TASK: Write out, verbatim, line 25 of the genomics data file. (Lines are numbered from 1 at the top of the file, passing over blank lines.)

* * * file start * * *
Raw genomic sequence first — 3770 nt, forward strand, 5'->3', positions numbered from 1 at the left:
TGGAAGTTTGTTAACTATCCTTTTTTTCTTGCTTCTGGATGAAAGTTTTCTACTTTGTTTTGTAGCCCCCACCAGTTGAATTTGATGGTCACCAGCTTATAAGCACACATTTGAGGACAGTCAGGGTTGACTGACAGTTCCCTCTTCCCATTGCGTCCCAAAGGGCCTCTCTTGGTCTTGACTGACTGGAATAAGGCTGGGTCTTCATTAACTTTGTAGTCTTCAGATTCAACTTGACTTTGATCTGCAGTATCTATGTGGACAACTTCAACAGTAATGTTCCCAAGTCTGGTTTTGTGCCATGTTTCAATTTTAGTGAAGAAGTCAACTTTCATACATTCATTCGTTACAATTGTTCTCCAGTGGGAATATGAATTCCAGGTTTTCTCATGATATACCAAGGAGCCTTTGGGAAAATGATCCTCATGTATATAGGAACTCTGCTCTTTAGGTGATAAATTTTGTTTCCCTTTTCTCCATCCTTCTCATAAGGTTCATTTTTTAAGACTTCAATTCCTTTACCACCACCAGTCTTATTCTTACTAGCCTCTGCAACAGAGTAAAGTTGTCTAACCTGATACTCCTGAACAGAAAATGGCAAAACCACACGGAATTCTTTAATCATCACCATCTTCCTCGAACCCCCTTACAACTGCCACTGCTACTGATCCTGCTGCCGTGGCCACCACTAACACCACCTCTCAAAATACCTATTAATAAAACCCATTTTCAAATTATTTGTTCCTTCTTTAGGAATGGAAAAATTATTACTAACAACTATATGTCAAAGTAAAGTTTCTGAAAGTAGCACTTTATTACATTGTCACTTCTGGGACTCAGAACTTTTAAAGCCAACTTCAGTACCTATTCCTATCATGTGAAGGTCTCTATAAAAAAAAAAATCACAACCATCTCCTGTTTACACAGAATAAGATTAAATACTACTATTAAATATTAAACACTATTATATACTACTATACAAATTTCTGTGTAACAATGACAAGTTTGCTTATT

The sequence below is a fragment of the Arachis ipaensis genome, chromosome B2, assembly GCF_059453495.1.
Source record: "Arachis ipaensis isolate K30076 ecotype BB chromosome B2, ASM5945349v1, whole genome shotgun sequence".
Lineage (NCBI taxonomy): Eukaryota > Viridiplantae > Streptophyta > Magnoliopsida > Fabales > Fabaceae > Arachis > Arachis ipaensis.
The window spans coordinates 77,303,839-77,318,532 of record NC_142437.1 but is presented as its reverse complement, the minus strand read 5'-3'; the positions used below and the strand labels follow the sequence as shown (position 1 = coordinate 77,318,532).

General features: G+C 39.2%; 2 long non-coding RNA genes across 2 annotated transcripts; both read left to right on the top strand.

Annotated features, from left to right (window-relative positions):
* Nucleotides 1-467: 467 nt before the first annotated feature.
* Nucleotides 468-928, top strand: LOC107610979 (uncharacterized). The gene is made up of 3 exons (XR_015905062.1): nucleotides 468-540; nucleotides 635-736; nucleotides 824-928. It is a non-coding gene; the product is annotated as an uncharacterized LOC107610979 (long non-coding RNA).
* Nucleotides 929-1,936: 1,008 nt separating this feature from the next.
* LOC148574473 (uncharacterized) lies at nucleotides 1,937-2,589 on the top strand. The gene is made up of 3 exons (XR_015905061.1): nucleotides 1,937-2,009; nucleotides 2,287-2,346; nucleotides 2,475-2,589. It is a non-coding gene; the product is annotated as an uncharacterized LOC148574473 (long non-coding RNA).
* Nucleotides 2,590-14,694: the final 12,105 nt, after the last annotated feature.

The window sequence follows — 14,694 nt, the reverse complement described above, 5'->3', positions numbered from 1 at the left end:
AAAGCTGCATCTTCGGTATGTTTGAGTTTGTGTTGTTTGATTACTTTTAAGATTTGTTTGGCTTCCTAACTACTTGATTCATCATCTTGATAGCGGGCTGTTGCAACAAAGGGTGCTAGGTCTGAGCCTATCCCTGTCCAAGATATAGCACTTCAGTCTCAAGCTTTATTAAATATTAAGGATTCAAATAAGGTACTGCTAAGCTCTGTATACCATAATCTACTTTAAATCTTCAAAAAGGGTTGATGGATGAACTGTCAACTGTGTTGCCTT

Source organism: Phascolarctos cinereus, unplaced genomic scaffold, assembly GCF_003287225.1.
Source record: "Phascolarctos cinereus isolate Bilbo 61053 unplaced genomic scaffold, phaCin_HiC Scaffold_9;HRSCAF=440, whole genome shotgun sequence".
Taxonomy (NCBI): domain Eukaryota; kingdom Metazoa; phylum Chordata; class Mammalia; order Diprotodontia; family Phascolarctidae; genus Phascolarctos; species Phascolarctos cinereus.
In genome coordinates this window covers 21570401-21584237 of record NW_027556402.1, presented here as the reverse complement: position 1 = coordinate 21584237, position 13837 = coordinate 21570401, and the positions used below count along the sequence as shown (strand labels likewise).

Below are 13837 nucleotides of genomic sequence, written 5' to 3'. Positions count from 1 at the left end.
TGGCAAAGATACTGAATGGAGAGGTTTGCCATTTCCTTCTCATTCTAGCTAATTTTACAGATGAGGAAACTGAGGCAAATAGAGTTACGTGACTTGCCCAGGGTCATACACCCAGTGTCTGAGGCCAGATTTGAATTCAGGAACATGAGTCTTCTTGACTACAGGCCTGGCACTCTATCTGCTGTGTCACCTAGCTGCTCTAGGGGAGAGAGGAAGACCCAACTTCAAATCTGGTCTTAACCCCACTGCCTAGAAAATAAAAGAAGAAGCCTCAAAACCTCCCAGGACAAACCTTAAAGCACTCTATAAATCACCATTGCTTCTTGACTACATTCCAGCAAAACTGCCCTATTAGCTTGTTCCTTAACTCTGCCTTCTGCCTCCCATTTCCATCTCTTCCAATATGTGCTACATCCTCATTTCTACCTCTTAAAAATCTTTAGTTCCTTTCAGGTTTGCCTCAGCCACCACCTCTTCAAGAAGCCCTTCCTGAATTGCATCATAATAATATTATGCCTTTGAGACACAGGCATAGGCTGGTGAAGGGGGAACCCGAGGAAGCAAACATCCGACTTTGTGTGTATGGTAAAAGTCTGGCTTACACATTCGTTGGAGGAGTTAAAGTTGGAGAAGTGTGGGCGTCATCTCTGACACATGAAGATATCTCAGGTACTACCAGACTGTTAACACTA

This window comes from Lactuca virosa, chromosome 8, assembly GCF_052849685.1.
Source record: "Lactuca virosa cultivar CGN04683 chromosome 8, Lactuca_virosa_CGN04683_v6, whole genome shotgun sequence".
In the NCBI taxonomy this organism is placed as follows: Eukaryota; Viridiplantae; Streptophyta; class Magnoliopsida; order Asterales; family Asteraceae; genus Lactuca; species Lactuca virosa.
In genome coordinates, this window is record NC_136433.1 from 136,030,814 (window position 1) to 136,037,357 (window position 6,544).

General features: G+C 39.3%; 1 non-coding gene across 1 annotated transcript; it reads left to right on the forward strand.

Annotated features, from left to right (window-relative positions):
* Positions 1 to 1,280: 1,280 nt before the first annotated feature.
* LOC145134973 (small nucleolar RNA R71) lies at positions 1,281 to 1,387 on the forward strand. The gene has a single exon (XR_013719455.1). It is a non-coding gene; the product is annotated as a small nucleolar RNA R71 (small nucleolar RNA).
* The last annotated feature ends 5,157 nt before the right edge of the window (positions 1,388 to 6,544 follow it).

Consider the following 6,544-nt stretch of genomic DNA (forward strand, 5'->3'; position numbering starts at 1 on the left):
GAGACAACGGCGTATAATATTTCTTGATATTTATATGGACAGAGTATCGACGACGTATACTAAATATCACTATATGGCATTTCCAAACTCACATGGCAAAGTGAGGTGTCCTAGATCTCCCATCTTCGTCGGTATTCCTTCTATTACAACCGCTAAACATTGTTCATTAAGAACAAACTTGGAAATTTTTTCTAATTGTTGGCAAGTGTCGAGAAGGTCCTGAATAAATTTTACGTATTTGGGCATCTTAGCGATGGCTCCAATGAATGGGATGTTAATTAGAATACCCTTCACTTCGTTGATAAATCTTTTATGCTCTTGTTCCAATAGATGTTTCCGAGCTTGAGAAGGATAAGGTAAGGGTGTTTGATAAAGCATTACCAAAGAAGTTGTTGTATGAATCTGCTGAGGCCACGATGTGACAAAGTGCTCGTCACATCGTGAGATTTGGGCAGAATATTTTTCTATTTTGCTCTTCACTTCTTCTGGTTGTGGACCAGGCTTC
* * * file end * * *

In genome coordinates, this window is record NC_136433.1 from 136,030,814 (window position 1) to 136,037,357 (window position 6,544).